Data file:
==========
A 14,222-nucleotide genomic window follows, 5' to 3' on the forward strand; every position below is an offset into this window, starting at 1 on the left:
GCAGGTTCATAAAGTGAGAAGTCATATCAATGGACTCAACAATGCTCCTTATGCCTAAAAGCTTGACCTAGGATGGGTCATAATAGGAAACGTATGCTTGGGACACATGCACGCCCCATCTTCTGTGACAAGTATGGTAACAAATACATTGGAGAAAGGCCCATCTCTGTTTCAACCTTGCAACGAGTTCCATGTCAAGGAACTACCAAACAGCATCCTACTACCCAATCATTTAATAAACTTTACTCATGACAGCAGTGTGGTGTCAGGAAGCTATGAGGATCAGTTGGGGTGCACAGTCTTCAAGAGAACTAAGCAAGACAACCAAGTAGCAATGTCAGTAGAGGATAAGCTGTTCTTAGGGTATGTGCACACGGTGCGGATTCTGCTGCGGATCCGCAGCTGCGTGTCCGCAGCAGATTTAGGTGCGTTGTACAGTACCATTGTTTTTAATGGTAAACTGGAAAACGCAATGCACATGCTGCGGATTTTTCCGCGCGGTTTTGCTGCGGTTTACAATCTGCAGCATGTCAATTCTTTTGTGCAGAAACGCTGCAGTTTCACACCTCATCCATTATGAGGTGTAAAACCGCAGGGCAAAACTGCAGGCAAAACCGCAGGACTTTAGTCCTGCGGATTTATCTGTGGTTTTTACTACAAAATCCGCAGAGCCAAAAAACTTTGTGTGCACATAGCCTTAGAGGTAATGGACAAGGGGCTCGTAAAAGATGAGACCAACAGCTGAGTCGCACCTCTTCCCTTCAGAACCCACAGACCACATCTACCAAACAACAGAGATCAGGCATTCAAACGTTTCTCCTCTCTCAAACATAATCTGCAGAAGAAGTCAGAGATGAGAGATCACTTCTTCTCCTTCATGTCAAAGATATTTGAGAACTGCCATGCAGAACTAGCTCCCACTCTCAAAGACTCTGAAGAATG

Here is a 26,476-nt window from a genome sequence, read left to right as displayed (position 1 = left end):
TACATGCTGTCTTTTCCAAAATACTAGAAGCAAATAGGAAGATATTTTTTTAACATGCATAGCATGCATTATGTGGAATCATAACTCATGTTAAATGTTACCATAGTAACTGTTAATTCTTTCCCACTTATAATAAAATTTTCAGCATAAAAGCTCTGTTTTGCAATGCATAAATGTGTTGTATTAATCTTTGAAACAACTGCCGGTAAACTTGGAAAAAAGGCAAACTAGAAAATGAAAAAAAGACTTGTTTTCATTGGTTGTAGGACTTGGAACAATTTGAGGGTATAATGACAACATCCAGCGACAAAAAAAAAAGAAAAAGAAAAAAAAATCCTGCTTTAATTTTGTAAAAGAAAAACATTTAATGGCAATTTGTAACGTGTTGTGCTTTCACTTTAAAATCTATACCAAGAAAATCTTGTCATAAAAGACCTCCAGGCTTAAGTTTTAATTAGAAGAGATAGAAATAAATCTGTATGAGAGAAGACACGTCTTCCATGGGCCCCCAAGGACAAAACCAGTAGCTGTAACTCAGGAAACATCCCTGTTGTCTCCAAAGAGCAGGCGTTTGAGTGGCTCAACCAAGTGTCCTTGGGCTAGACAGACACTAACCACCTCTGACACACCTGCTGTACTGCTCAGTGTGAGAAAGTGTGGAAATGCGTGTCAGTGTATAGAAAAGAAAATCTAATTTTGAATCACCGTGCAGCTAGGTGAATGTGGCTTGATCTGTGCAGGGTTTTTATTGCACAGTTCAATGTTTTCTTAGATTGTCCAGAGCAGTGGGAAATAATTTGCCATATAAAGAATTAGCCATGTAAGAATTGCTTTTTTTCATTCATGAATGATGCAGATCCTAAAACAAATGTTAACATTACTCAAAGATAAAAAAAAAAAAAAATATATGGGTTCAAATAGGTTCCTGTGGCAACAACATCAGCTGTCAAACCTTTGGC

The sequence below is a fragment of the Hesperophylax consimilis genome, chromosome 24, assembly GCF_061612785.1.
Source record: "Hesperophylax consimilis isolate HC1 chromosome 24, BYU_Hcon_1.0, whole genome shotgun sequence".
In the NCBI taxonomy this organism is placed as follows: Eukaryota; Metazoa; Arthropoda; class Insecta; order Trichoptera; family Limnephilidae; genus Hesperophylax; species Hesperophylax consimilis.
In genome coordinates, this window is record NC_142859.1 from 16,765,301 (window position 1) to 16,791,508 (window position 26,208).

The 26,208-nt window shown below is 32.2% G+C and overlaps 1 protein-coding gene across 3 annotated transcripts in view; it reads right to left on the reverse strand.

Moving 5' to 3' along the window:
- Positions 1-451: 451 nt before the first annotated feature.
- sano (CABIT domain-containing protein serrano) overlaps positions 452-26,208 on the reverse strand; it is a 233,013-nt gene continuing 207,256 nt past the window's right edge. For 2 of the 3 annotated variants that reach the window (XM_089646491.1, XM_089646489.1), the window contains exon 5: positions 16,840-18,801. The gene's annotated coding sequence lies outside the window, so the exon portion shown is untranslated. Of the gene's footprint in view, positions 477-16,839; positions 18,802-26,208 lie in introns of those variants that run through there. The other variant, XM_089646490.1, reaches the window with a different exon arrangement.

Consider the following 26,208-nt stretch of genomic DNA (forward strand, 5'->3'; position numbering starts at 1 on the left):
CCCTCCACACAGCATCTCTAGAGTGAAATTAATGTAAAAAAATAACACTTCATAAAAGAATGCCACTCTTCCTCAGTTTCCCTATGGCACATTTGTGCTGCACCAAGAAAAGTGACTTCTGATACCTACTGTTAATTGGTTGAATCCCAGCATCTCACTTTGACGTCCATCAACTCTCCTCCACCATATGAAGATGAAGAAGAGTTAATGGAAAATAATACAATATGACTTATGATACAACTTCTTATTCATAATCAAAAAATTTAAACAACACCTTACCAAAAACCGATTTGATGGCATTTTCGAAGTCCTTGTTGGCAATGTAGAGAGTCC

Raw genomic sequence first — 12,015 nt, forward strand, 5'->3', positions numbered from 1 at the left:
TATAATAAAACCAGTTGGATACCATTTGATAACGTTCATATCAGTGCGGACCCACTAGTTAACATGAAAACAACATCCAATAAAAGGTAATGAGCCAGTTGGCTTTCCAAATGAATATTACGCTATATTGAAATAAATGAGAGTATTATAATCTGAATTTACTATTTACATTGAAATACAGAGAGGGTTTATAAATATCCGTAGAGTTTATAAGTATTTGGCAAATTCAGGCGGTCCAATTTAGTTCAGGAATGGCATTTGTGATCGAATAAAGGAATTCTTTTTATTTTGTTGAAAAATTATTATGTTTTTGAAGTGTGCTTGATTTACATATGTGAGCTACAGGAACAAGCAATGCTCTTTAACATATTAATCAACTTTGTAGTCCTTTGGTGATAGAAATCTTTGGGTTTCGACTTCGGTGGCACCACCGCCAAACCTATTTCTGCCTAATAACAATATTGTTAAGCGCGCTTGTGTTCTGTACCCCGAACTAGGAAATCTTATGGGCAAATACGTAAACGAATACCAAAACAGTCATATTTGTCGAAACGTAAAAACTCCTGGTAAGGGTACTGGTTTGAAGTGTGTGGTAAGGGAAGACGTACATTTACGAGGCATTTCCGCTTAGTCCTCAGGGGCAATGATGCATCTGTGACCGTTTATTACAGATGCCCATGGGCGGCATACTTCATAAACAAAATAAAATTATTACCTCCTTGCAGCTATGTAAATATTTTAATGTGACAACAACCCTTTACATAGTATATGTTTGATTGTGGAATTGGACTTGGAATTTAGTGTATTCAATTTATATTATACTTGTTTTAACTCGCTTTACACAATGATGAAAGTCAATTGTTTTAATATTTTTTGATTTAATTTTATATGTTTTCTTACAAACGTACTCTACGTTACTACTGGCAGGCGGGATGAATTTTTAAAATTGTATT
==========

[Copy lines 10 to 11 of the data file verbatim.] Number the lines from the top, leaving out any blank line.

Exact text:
Moving 5' to 3' along the window:
- Positions 1-451: 451 nt before the first annotated feature.